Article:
|European Currency Unit|
|Date of introduction||13 April 1979|
|Replaced||European Unit of Account|
|Date of withdrawal||31 December 1998|
The European Currency Unit (French: Unité de compte européenne, German: Europäische Währungseinheit ; ?, ECU, or XEU) was a unit of account used by European Economic Community composed of a basket of member country currencies. The ECU came in to operation on 13 March 1979, and was assigned the ISO 4217 code. The ECU replaced the European Unit of Account (EUA) at parity in 1979, and it was later replaced by the euro (EUR) at parity on 1 January 1999.
As a unit of account, the ECU was not a circulating currency, and did not replace or override the value of the currency of EEC member countries. However, it was used to price some international financial transactions and capital transfers.
Using a mechanism known as the "snake in the tunnel", the European Exchange Rate Mechanism was an attempt to minimize fluctuations between member state currencies--initially by managing the variance of each against its respective ECU reference rate--with the aim to achieve fixed ratios over time, and so enable the European Single Currency (which became known as the euro) to replace national currencies.
In 1990 the British Chancellor of the Exchequer proposed the creation of a 'hard' ECU, which different national currencies could compete against and, if the ECU was successful, could lead to a single currency. The move was seen by France and Germany as a wrecking tactic, especially when the increasingly Euro-sceptic Thatcher announced her outright opposition to European Economic and Monetary Union (EMU), and the idea was abandoned.
On 1 January 1999, the euro (with the code EUR and symbol EUR) replaced the ECU, at the value EUR1 = 1 ECU. Unlike the ECU, the euro is a real currency, although not all member states participate (for details on euro membership see Eurozone). Two of the countries in the ECU basket of currencies, UK and Denmark, did not join the eurozone, and a third, Greece, joined late. On the other hand, Finland and Austria joined the eurozone from the beginning although their currencies were not part of the ECU basket (since they had joined the EU in 1995, two years after the ECU composition was "frozen")
Due to the ECU being used in some international financial transactions, there was a concern that foreign courts might not recognize the euro as the legal successor to the ECU. This was unlikely to be a problem, since it is a generally accepted principle of private international law that states determine their currencies, and that therefore states would accept the European Union legislation to that effect. However, for abundant caution, several foreign jurisdictions adopted legislation to ensure a smooth transition. Of particular importance, the U.S. states of Illinois and New York adopted legislation to ensure a large proportion of international financial contracts recognized the euro as the successor of the ECU.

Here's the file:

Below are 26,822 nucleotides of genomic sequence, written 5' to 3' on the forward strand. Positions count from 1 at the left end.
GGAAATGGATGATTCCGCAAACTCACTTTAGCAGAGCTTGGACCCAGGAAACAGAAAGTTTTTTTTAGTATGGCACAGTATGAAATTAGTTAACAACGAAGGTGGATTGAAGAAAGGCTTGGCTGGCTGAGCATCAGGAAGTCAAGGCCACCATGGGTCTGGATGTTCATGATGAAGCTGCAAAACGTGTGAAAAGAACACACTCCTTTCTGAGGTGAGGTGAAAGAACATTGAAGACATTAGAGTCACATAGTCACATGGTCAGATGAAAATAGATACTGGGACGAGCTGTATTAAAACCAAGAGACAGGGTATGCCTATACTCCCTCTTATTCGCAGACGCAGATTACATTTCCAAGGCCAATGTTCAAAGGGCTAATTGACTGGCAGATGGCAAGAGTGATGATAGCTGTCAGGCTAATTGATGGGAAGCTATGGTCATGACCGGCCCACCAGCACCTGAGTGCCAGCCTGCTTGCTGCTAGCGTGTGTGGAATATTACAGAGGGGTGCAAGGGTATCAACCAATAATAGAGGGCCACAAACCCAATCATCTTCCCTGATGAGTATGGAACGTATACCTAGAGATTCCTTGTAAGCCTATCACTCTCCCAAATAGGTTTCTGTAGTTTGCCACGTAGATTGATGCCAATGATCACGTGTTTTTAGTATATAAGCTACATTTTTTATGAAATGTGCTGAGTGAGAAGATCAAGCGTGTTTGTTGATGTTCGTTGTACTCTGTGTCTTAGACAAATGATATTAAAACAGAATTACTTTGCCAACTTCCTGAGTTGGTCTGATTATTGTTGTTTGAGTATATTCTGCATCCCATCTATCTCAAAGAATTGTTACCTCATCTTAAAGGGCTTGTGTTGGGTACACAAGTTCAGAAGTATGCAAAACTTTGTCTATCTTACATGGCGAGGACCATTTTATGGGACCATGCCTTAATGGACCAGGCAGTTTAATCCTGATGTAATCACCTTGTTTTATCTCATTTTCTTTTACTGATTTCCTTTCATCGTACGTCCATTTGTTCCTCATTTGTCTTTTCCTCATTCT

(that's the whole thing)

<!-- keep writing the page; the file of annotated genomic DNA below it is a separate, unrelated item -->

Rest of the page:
The ECU's symbol, ?, consists of an interlaced C and E --the initials of "European Community" in many languages of Europe. However, the symbol was not widely adopted. Few computer systems utilized by financial institutions and governments could render it, and commercial payment systems were obliged to use the ISO code, XEU, as with other currencies. The Unicode designation for the symbol (₠ EURO-CURRENCY SIGN) was not implemented on many personal computer operating systems until the release of Unicode v1.1 in May 1998, which also introduced the euro sign (€ EURO SIGN). Microsoft did include the ECU symbol in many of its European versions of Windows beginning in the early-90s, however, accessing it required the use of an Alt code, and not all typefaces provided a glyph. By 2009, Microsoft referred to the ECU symbol as "historical". Support among other operating systems, including Macintosh operating systems, was inconsistent.
Although the acronym for ECU is formed from the English name of the unit, Écu was a family of gold coins minted during the reign Louis IX of France. The name of ECU's successor, the euro, was chosen because the name did not favor any single language, nation, or historical period.
As the ECU was only an electronic unit of account and not a full currency, it did not have any official coins or notes that could be used for everyday transactions. However, various European countries and organizations like the European Parliament made commemorative and mock-up coins and notes. A common theme on the coins was usually celebrating European unity, such as celebrating membership of the European Union.
In 1989, the government of the Netherlands issued a series of ECU coins from ? to ?200, which could be spent in shops in The Hague, during the European Capital of Culture festival.Gibraltar issued commemorative coins from 1993 through 1996, though these were (nominally) legal tender only in Gibraltar, which uses the pound sterling.
|1979-1984[?]||3.80 (9.64%)||0.828 (32.98%)||0.217 (3.06%)||1.15 (19.83%)||0.0885 (13.34%)||0.00759 (1.15%)||109 (9.49%)||0.286 (10.51%)||--|
|1984-1989[?]||3.85 (8.57%)||0.719 (32.08%)||0.219 (2.69%)||1.31 (19.06%)||0.0878 (14.98%)||0.00871 (1.20%)||140 (9.98%)||0.256 (10.13%)||--|
|1989-1998[?]||3.301 (8.183%)||0.6242 (31.915%)||0.1976 (2.653%)||1.332 (20.306%)||0.08784 (12.452%)||0.008552 (1.086%)||151.8 (7.84%)||0.2198 (9.87%)||0.13 (0.322%)||6.885 (4.138%)||1.44 (0.437%)||1.393 (0.695%)|